Now take the D major pentatonic and add a flatted 3rd (F) to get the D major blues scale. Play notes from this scale over all the D7 chords (the I chords). But when you hit the G7 or A7 measures (the IV and V chords), switch to your D minor pentatonic with the flatted 5th (the D minor blues scale).
D Major blues scale:
D E F F# A B D
1 2 b3 3 5 6 8
Notice that the G# is a #4. A sharp-four is the same as a flat-five (also called a diminished fifth). The reason that we have enharmonic spelling of notes is partly to help music engravers save space in printed music. It’s also used in spelling out upward or downward runs so that they make sense to the musician (sharps going up, flats going down). But the point here is that we want a flat five. So this is your pentatonic b5 scale … the minor blues scale.
Second thing is the number of steps between the notes of the minor blues scale makes a little numeric pattern: 3-2-1-1-3-2. This is the number of half-steps or frets between each pair of notes. We can use that pattern as a mnemonic for working out rapid note runs. I’ll get to that in another article.
You can also note that the D major blues scale is the same as the B minor blues scale. You just start on a different note. That’s got to do with the whole major and relative minor relationship. We can talk about that in another lesson, how to use the circle of fourths / circle of fifths for practice, analysis, and composition.
Okay, so the first thing we usually do when we run blues scales over changes is … we run the scales … up and down. As written. Verbatim. And we sound like a newbie. The first secret of shedding is that we go to the woodshed alone so that no-one else hears. The second secret of shedding is that if anyone hears, then we just need to remind ourselves that we are setting an example of how to practice. We don’t let our ego get in the way with bashfulness. Embrace the fact that you might sound like a beginner. We have to stand tall in that department or we will never get anywhere.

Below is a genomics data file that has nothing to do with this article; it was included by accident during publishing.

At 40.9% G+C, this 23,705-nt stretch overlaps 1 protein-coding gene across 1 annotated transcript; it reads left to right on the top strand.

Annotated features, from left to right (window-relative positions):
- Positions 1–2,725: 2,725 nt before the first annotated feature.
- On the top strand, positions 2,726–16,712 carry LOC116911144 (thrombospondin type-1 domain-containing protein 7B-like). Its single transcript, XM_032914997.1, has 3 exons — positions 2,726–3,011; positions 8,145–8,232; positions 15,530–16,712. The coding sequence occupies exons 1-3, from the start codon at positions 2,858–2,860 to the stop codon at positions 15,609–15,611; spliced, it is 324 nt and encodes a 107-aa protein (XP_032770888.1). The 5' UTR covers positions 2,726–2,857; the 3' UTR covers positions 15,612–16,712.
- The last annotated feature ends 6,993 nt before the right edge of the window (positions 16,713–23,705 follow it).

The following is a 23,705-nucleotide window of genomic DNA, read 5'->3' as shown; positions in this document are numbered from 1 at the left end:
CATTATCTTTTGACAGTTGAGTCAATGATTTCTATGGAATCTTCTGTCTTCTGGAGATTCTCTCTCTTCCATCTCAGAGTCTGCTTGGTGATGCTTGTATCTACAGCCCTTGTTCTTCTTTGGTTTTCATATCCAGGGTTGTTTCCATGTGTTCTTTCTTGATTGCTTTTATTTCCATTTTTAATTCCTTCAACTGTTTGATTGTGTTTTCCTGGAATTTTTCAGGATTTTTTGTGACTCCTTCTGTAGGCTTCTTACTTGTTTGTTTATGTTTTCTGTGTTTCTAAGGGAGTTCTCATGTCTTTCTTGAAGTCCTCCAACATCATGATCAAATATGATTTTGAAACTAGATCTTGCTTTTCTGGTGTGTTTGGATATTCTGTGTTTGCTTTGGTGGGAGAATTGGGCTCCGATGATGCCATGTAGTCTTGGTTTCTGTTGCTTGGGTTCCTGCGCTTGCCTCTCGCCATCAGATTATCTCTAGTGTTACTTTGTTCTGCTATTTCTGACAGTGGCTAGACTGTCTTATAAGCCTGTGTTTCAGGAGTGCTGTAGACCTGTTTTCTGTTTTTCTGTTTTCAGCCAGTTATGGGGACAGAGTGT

What we want to do as soon as possible is to not play the blues scales as straight runs up and down. We want to break it up a bit, make it interesting, more melodic. That’s pretty easy to do on a guitar, if you use chord tones or practice patterns that you build off of the blues and pentatonic scales. But this leads us to a bit of work. Pretending for a minute that I didn’t have to write this article the night before publication, let’s just say that I leave it as an exercise for the reader to tab out the scales, and to come up with a half-dozen patterns from each of the two scales, shed them until you own them. Don’t you hate it when people say that? “I leave it as an exercise for the reader …” Ah, but it’ll grow hair on your chest. Unless you’re a woman, then it’ll grow … uh, your chest.